Racism in Europe is not an uncommon experience, and as an Asian woman living in Europe, I’ve had my fair share. I’m talking specifically about so-called western Europe — countries we call progressive, like Denmark and Germany and Switzerland — with their Green Parties and views on gender and LGBTQIA+ rights.

Despite Europe’s progressiveness when it comes to certain issues, racism is seldom taken seriously by white Europeans, and almost never talked about in mainstream discourse. I recently moved to Vienna for work, but when I shared my reluctance towards moving to Vienna due to the racist incidents I encountered during a trip, a white colleague kindly informed me of my incorrectness: “I’ve never really witnessed any racism in Vienna. It might exist in rare pockets, but we’re not really racist. That’s an American thing.”

For the rest of us, however, we know racism to be a serious issue that can quickly turn dangerous. For Julie*, a Korean woman living in Geneva, experiencing racism on the streets was a near-everyday experience and almost unremarkable. It ranged from being told “nihao” repeatedly to incidents that turned physical, such as a man touching and pulling on her hair, or the time someone tried to ask her out on public transit with the assistance of his very aggressive dog. 

Other women of color who have visited Europe can relate to being catcalled and asked out on the streets, and Black and Brown women especially are acutely aware of the dangers of traveling here. Racist hate crimes towards East Asians are also rising in Europe, especially after COVID-19. But more covert forms of racism also exist here. Yunqing, who is from China, uses WeChat to discuss with others what to do in case of violent encounters. However, she says that while overt racism is more immediately threatening than covert forms, “the roots are the same.”

Naming these events as racism meets resistance amongst Europeans. Yunqing’s British friends often tell her that people are just ignorant and not outright racist when she attempts to talk about discrimination. 

For the large part, instead of importing slaves and indentured servants into its borders, many European colonial powers created global apartheid outside of its borders. Still, international regimes of migration and employment embody some of the primary sites where structural racism is allowed to evolve unchecked. Europe and Asia have a particularly deep history, with Vietnamese contract workers in East Germany and South Korean miners and nurses in West Germany. The United Kingdom colonized India, among other places, and is seriously considering depositing its refugees in Rwanda. Denmark is deporting Syrian refugees. Despite these histories of structural racism and our experience with conscious and unconscious biases, denial is the first response from white Europeans.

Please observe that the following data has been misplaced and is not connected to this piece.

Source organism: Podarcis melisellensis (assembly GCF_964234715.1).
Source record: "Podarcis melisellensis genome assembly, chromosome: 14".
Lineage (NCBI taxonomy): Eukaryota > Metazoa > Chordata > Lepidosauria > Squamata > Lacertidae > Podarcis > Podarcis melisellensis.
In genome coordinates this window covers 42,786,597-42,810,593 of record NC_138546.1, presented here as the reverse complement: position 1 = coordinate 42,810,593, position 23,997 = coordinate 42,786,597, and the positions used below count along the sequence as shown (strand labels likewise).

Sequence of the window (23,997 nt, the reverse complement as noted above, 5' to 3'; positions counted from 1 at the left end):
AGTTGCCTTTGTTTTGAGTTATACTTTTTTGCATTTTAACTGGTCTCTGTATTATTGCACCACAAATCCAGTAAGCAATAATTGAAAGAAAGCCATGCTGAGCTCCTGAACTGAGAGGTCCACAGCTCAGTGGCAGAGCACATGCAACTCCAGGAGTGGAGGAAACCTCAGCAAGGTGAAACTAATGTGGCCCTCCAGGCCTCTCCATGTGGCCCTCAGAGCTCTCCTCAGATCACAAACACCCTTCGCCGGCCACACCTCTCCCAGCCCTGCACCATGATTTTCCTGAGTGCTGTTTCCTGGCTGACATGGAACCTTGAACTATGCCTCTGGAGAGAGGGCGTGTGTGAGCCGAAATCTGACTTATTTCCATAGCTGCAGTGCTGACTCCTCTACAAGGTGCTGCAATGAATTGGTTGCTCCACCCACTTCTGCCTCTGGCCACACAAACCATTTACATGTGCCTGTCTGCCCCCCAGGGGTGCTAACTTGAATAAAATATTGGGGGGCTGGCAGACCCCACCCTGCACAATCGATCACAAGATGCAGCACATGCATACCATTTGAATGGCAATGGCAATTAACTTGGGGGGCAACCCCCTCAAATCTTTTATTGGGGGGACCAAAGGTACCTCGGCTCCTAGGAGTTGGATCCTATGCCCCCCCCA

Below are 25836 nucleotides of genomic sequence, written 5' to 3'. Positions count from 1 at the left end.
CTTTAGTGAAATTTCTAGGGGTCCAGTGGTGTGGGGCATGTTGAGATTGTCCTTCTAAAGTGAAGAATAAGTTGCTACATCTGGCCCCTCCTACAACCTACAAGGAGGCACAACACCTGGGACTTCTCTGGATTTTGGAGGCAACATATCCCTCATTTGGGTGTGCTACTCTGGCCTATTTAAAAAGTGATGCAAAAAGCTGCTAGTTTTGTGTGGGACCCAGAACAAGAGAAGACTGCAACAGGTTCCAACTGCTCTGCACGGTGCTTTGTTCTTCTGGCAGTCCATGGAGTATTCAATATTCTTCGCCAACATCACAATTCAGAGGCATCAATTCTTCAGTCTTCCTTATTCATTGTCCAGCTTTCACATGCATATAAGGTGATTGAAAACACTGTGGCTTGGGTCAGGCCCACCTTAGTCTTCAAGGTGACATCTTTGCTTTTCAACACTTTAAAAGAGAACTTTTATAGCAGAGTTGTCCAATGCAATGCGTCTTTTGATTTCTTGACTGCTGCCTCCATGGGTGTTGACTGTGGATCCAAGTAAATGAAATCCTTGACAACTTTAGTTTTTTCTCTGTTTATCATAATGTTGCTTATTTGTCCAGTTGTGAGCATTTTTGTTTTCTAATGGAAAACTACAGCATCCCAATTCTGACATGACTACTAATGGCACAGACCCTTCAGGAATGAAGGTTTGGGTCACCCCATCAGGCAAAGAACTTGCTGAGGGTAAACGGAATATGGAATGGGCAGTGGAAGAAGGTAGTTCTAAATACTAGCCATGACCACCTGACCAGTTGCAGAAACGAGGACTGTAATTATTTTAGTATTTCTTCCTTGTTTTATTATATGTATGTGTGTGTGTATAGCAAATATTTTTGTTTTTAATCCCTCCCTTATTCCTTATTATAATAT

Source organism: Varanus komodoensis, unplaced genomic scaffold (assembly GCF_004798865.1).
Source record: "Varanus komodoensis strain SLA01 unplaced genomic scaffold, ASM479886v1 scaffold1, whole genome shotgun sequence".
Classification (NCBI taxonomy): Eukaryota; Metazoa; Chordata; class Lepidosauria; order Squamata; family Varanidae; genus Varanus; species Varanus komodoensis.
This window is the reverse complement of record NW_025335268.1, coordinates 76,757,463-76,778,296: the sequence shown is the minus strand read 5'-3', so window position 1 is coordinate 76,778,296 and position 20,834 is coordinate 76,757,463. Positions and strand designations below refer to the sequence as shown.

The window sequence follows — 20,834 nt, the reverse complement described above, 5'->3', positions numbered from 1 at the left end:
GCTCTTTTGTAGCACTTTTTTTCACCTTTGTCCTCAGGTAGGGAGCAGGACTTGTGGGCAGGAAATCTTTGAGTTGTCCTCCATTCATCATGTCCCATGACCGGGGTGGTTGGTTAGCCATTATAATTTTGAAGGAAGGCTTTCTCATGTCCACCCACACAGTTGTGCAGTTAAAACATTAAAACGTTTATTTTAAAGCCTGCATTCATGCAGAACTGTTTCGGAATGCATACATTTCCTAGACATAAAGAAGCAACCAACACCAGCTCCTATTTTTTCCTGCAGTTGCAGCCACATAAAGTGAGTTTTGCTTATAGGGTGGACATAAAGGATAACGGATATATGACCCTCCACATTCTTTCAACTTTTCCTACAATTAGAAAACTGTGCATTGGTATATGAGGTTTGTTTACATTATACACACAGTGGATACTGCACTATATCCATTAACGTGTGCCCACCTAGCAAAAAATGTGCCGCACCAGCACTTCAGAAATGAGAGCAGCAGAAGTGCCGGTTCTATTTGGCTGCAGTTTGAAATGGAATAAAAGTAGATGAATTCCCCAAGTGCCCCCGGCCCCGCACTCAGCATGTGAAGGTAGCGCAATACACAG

Here, East Asians are seen as model minorities too — all triangulated to benefit white supremacy, pitting us against our Black and Brown sisters. In France, Julie was informed that she does not have the right to talk about racism compared to North African minorities, against whom legacies of colonial violence continue in the form of police brutality. “You guys don’t make trouble,” she was told. Because we are treated with racist love, we are not allowed to make noise. Be quiet, stay in your place.

Violence manifests itself in creative ways. We are silenced, misnamed, and objectified; our bodies are foreign objects of unknown origin. Words have meaning, and they are used as weapons against us here. Our ways of being are narrowed and constricted. We are stereotyped as docile, and we are told we need to be more assertive. When we clearly and freely express our opinions, we are told we are being aggressive.

In the conversations I had for this article, my interlocutors highlighted the importance of intersectionality and the lack of space to tell our stories. We laughed and cried over the unending stories of discrimination, and all the times our supposedly progressive white European allies failed to recognize our struggles. It was unexpectedly cathartic to release our collective pain. We spoke of the white supremacy internalized in ourselves and in our own countries, where racism exists among people of color, where the weak prey on the weaker. We lamented our supposed white allies who failed to show up when we needed them, because sometimes, their silence hurts more than racist cacophonies.

First, recognize that racism exists in Europe too, including against Asians, and that it operates in both overt and covert ways. Next, dismantle the narratives of white supremacy within and without ourselves. As the Black activist Audre Lorde said, “It is easier to deal with the external manifestations of racism and sexism than it is to deal with the results of those distortions internalized within our consciousness of ourselves and one another.” And we must do both. This is only possible if we tell our stories, through sharing, convening, and solidarity. 

*Julie’s name has been changed to protect her identity.


  • Chae Yeon Kim is a queer, transnational Korean American writer, researcher, and peacebuilder. She is interested in all things intersectional and intergenerational, writing to break down borders.

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